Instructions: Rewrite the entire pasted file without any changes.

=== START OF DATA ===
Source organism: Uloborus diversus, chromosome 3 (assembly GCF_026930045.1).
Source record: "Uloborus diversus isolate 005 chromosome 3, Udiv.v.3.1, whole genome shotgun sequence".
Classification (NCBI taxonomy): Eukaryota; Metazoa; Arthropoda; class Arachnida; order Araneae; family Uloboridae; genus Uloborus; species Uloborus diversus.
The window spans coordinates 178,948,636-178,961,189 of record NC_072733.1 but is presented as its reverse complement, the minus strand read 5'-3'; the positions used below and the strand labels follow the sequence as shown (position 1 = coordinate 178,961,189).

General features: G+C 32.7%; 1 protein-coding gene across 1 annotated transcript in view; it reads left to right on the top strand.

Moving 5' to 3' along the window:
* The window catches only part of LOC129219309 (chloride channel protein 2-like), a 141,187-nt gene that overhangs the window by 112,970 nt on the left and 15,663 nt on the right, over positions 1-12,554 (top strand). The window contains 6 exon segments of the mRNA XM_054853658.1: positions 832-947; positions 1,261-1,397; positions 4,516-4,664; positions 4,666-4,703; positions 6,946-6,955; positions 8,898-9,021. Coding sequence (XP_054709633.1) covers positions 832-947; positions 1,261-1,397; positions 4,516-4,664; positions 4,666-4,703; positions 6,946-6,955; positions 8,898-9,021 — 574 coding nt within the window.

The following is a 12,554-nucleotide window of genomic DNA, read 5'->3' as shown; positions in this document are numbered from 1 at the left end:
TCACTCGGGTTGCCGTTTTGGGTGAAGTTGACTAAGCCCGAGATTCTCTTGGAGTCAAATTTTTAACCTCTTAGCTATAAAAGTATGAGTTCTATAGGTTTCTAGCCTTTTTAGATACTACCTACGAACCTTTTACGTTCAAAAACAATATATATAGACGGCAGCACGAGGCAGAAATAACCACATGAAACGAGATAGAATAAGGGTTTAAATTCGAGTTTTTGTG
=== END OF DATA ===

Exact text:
Source organism: Uloborus diversus, chromosome 3 (assembly GCF_026930045.1).
Source record: "Uloborus diversus isolate 005 chromosome 3, Udiv.v.3.1, whole genome shotgun sequence".
Classification (NCBI taxonomy): Eukaryota; Metazoa; Arthropoda; class Arachnida; order Araneae; family Uloboridae; genus Uloborus; species Uloborus diversus.
The window spans coordinates 178,948,636-178,961,189 of record NC_072733.1 but is presented as its reverse complement, the minus strand read 5'-3'; the positions used below and the strand labels follow the sequence as shown (position 1 = coordinate 178,961,189).

General features: G+C 32.7%; 1 protein-coding gene across 1 annotated transcript in view; it reads left to right on the top strand.

Moving 5' to 3' along the window:
* The window catches only part of LOC129219309 (chloride channel protein 2-like), a 141,187-nt gene that overhangs the window by 112,970 nt on the left and 15,663 nt on the right, over positions 1-12,554 (top strand). The window contains 6 exon segments of the mRNA XM_054853658.1: positions 832-947; positions 1,261-1,397; positions 4,516-4,664; positions 4,666-4,703; positions 6,946-6,955; positions 8,898-9,021. Coding sequence (XP_054709633.1) covers positions 832-947; positions 1,261-1,397; positions 4,516-4,664; positions 4,666-4,703; positions 6,946-6,955; positions 8,898-9,021 — 574 coding nt within the window.

The following is a 12,554-nucleotide window of genomic DNA, read 5'->3' as shown; positions in this document are numbered from 1 at the left end:
TCACTCGGGTTGCCGTTTTGGGTGAAGTTGACTAAGCCCGAGATTCTCTTGGAGTCAAATTTTTAACCTCTTAGCTATAAAAGTATGAGTTCTATAGGTTTCTAGCCTTTTTAGATACTACCTACGAACCTTTTACGTTCAAAAACAATATATATAGACGGCAGCACGAGGCAGAAATAACCACATGAAACGAGATAGAATAAGGGTTTAAATTCGAGTTTTTGTG